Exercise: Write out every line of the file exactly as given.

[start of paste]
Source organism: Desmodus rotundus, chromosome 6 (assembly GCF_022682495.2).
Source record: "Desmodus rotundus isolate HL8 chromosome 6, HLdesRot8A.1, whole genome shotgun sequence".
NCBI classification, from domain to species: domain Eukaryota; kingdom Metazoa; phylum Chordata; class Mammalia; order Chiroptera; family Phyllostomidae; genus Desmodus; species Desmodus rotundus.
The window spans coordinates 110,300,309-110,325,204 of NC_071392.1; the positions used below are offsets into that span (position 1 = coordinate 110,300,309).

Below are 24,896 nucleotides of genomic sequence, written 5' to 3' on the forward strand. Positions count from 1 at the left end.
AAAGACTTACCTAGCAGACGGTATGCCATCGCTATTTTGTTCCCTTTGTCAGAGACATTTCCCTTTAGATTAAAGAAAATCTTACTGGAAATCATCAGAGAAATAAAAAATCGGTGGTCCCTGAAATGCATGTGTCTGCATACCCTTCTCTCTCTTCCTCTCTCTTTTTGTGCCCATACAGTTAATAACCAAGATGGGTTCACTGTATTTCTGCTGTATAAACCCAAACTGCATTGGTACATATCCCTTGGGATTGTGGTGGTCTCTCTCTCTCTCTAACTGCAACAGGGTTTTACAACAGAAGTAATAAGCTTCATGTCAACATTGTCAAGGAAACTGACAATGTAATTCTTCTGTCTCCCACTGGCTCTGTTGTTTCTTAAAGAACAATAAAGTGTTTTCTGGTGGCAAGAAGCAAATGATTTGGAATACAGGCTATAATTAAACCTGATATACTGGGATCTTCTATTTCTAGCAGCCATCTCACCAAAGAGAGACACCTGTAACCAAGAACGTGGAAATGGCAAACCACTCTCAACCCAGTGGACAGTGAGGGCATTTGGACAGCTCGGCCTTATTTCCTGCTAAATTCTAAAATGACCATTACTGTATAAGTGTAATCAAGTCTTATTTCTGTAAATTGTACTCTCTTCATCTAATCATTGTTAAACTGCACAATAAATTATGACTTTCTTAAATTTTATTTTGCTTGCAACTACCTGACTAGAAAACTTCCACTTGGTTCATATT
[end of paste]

Source organism: Desmodus rotundus, chromosome 6 (assembly GCF_022682495.2).
Source record: "Desmodus rotundus isolate HL8 chromosome 6, HLdesRot8A.1, whole genome shotgun sequence".
NCBI classification, from domain to species: domain Eukaryota; kingdom Metazoa; phylum Chordata; class Mammalia; order Chiroptera; family Phyllostomidae; genus Desmodus; species Desmodus rotundus.
The window spans coordinates 110,300,309-110,325,204 of NC_071392.1; the positions used below are offsets into that span (position 1 = coordinate 110,300,309).

Below are 24,896 nucleotides of genomic sequence, written 5' to 3' on the forward strand. Positions count from 1 at the left end.
AAAGACTTACCTAGCAGACGGTATGCCATCGCTATTTTGTTCCCTTTGTCAGAGACATTTCCCTTTAGATTAAAGAAAATCTTACTGGAAATCATCAGAGAAATAAAAAATCGGTGGTCCCTGAAATGCATGTGTCTGCATACCCTTCTCTCTCTTCCTCTCTCTTTTTGTGCCCATACAGTTAATAACCAAGATGGGTTCACTGTATTTCTGCTGTATAAACCCAAACTGCATTGGTACATATCCCTTGGGATTGTGGTGGTCTCTCTCTCTCTCTAACTGCAACAGGGTTTTACAACAGAAGTAATAAGCTTCATGTCAACATTGTCAAGGAAACTGACAATGTAATTCTTCTGTCTCCCACTGGCTCTGTTGTTTCTTAAAGAACAATAAAGTGTTTTCTGGTGGCAAGAAGCAAATGATTTGGAATACAGGCTATAATTAAACCTGATATACTGGGATCTTCTATTTCTAGCAGCCATCTCACCAAAGAGAGACACCTGTAACCAAGAACGTGGAAATGGCAAACCACTCTCAACCCAGTGGACAGTGAGGGCATTTGGACAGCTCGGCCTTATTTCCTGCTAAATTCTAAAATGACCATTACTGTATAAGTGTAATCAAGTCTTATTTCTGTAAATTGTACTCTCTTCATCTAATCATTGTTAAACTGCACAATAAATTATGACTTTCTTAAATTTTATTTTGCTTGCAACTACCTGACTAGAAAACTTCCACTTGGTTCATATT